White House Reveals New Federal Climate Change Adaptation Plans

In advance of the upcoming UN Climate Summit, formally known as the 26th session of the Conference of Parties or COP26, President Joe Biden released the climate adaptation plans of how 23 federal agencies last week. When the summit starts in Glasgow, Scotland on October 31 Biden, along with Queen Elizabeth and Pope Francis, will be among 20,000 attendees representing almost every country in the world.

The purpose of the summit is for the largest polluting companies to showcase their plans to prevent the worst effects of climate change. Planning such an event during a global pandemic in which fewer than half of the world’s population has been vaccinated against Covid-19, makes it even harder. The inequities of vaccine availability at an international level will be on full display as some delegates struggle to meet the vaccination requirements. 

Biden’s administration first spent months reviewing the major climate threats of the country’s most high-profile public agencies and then directed agencies to craft specific plans to mitigate potential threats. Tulane University associate professor Jesse Keenan, a globally recognized thought leader on climate adaptation, told the New York Times that “nearly every service that the government provides will be impacted by climate change sooner or later.”

Among the common themes addressed by all agencies was the need to beef up construction standards to help new buildings become more resilient to future climate demands, reduce utilization of energy and water in buildings already in use, better protect staff against extreme heat, educate worker about climate science, develop supply chains that can better withstand disruption from storms or other weather-related disasters. Special emphasis is also being placed on how the various departments can mitigate the effects of climate change on minority and low income communities.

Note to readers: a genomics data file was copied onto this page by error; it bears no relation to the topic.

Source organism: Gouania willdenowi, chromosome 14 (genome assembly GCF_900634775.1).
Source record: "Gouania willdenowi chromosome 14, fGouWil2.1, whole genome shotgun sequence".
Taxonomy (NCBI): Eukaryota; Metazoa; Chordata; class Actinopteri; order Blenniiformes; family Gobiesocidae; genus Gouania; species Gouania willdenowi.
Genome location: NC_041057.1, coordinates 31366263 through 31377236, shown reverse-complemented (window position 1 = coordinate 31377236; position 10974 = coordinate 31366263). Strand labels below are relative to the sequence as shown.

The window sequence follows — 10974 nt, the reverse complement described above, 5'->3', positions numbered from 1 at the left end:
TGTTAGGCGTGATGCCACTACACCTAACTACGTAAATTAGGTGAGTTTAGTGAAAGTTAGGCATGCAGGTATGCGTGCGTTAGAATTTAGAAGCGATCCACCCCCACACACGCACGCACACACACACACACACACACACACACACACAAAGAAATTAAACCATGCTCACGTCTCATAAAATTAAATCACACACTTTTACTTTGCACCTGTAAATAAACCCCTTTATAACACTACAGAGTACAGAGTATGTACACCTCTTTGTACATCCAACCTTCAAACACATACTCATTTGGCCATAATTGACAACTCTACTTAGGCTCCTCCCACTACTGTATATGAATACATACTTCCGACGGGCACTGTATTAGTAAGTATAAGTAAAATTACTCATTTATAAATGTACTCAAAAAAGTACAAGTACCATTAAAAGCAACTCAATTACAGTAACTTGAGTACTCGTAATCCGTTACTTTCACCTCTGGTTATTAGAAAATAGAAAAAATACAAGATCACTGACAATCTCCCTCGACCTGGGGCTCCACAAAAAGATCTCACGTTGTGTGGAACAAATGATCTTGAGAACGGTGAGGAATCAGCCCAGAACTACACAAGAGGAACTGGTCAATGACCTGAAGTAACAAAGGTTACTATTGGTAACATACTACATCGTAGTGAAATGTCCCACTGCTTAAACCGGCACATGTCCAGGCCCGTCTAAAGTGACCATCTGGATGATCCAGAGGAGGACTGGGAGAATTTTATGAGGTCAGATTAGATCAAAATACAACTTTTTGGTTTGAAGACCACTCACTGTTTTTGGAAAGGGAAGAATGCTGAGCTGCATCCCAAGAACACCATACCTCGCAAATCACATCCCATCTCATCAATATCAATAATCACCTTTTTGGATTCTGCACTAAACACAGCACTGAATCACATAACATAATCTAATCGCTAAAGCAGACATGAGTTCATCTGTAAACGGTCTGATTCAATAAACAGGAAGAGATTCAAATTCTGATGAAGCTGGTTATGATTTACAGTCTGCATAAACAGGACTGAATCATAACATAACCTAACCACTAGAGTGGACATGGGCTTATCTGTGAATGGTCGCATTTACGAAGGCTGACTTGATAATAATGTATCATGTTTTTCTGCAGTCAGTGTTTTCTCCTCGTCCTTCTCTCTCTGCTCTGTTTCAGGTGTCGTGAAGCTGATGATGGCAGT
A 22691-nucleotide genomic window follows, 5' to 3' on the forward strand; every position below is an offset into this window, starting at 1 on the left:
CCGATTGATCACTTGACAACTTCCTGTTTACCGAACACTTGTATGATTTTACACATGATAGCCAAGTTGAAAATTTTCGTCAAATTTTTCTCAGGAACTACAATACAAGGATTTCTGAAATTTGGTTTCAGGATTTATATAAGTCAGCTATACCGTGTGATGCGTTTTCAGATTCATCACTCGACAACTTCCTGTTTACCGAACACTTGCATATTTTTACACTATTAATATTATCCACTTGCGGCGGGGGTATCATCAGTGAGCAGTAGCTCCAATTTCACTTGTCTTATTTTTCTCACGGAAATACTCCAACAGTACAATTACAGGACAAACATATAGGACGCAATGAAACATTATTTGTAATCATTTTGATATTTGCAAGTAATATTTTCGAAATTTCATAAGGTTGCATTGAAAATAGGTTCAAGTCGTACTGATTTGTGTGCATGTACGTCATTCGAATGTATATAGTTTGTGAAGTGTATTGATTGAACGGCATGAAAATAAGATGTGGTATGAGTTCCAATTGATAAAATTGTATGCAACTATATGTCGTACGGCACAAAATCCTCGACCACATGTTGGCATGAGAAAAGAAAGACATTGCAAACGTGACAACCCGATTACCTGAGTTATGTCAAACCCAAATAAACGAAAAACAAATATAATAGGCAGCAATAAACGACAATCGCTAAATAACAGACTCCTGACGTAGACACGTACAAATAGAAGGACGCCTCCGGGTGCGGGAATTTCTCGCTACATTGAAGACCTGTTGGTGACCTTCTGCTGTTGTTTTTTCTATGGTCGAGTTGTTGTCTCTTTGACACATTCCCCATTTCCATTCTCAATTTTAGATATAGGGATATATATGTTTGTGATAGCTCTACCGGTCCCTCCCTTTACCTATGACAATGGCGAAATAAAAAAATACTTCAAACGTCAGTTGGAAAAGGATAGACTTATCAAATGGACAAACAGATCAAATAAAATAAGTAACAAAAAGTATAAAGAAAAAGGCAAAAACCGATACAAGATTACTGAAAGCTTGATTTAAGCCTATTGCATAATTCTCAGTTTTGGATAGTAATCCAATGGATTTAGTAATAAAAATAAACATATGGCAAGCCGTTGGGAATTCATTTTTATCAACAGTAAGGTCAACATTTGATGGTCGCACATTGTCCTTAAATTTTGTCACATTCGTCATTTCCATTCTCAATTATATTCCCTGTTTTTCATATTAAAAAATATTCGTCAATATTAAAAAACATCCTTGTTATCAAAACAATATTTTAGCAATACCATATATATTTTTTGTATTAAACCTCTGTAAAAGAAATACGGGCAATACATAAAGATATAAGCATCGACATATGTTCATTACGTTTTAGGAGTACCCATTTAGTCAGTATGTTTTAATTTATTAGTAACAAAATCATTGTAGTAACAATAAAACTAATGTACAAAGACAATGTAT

Before being released to the public last Thursday, the plans were reviewed by the National Climate Task Force and other government groups. During his term in office, President Donald Trump had played down the value of planning for climate change. The work had initially begun during the Obama years. 

“Agencies face a multitude of risks caused by climate change, including rising costs to maintain and repair damaged infrastructure from more frequent and extreme weather events, challenges to program effectiveness and readiness, and health and safety risks to federal employees who work outside,” the White House explained in a prepared statement. “By taking action now to better manage and mitigate climate risks, we will minimize disruptions to federal operations, assets and programs while creating safer working conditions for employees.”

President Biden’s Build Back Better agenda along with the Bipartisan Infrastructure Deal currently pending in the U.S. Senate will include “bold, historic, and transformational investments that will strengthen our nation’s resilience to climate change and extreme weather events including upgrading power infrastructure, rebuilding America’s roads and bridges, and more.”

New climate resiliency plans have been introduced for the Departments of Agriculture, Commerce, Defense, Education, Energy, Health and Human Services, Homeland Security, Housing and Urban Development, Interior, Justice, Labor, State, Treasury, Transportation and Veterans Affairs, among others.  All plans are available at www.sustainability.gov/adaptation.   

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